Monday, September 7, 2015


The Gold Hill Mine complex (AKA Western Utah Mine and the Clifton District) is located at the northern end of the Deep Creep Mountains in western-most Utah.  I first became acquainted with the mountains and the mining area during my stint at the University of Utah in the late 1960s. Later in life I had a vertebrate fossil collecting project near the western edge of the Deep Creeks but located in Nevada (Nelson and Madsen, 1987).  I remember the area as being one of the most desolate collecting sites that I worked, and made certain that my student assistants remained in visual site of each other. 

Google Earth© image showing location of Deep Creek Mountains (Deeps), Salt Lake City (SLC), with I-80 leading to Wendover (W).
The Deep Creeks are located along the Utah-Nevada state line about 30 miles south of Wendover, Utah/Nevada.  Yes, Wendover, Utah, holds the parking lot for the casinos at Wendover, Nevada.  The towns are about 120 miles west of Salt Lake City along I-80 in the Bonneville Basin (home of Pleistocene Lake Bonneville and the much smaller Great Salt Lake).

The town site of Gold Hill (at the mining complex) is still occupied by a small number of persons, and several dogs, which seem to enjoy the solitude and their freedom.  The mine was opened in the mid-1800s and closed for gold mining in the mid-1920s.  During the period of WWI the mines reopened to produce arsenic and in the 1940s (World War II) Gold Hill was reopened to produce tungsten; however, during the mine’s lifespan silver, lead, copper, lead, zinc were also produced.  The mineralization began at Gold Hill approximately 152 Ma as magma was intruded into the overlying Paleozoic rocks---rich in silver, gold, arsenic, copper, and lead (Robinson, 1993).  A second stage of mineralization commenced in the early to middle Tertiary (perhaps 38 Ma) when magma again intruded into Mississippian to Pennsylvanian sedimentary rocks---rich in silver, lead copper and gold In addition, extrusive volcanic rocks, ~8 Ma, created some low-grade beryllium mineralization (Ege, 2005; Robinson, 1993).  A much more extensive discussion of Gold Hill may be found in the Blog Posting on January 3, 2015: Gold Hill, Utah, Arsenates.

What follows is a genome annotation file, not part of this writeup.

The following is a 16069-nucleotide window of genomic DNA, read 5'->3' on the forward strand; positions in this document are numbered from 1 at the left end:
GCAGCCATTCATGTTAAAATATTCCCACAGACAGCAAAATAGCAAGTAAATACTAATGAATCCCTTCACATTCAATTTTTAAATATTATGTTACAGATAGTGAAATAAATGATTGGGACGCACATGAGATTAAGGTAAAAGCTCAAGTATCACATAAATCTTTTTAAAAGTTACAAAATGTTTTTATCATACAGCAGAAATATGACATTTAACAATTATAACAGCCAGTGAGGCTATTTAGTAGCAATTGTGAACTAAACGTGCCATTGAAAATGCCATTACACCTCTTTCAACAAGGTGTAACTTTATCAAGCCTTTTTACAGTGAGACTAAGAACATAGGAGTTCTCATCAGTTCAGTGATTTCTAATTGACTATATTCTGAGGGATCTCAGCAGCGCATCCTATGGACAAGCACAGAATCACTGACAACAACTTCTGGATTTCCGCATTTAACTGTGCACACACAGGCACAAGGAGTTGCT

Gold Hill is famous among mineral collectors as MinDat lists 102 valid minerals plus several varieties. It is the Type Locality for Austinite and Juanitaite but the copper and arsenate (contain the AsO4 radical) minerals are often spectacular. 

This small posting will document another addition to my small Gold Hill collection, the rare lead aluminum arsenate hidalgoite [PbAl3(AsO4)(SO4)(OH)6].  The specimen, with what I identified as hidalgoite, was picked up from a dealer and was noted as coming from the ?80’ level and is a product of weathering in the oxide zone of metallic sulfide deposits (containing lead).  Hidalgoite is sort of non-descript usually occurring as a druze or spherulitic encrustation; however, at the type locality (Zimapan Mining District, Hidalgo, Mexico) the mineral occurs as dense white masses.  In some localities the mineral is colorless; however, the specimens I have observed from Gold Hill are tan to orange to shades of green.  In addition, the Gold Hill specimens are usually associated with “limonite” and secondary rust coloration may hide the true color.  Under the rust the spherulitic encrustation of my specimen reveals microscopic crystals (appearing translucent) tending to a tan color.  I tried to determine hardness but will settle for MinDat specification: ~4.5 (Mohs). The luster is rather dull/earthy and the streak is white.

Spherulitic encrustation of tan to orange hidalgoite composed of microcrystals; each spherule ranges from .3-.5 mm. I am uncertain about the composition of the green mineral.

I also found a story in a 2014 edition of The Salt Lake Tribune stating that the BLM had given approval to Desert Hawk Gold Corp. to start up a cyanide heap-leach mine in the Gold Hill area---extracting the gold and silver.  I am uncertain if actual mining has commenced.   

Ege, C.L., 2005, Selected mining districts in Utah: Utah Geological Survey, Miscellaneous Publication 05-5.

Nelson, M. E., and J.H. Madsen, Jr., 1987, A new Clarendonian (late Miocene) fauna from eastern Nevada: Contributions to Geology, University of Wyoming, v. 25, p. 23-28.

Robinson, J.P., 1993, Provisional geologic map of the Gold Hill quadrangle, Tooele County, Utah: Utah Geological Survey Map 140, scale 1:24,000.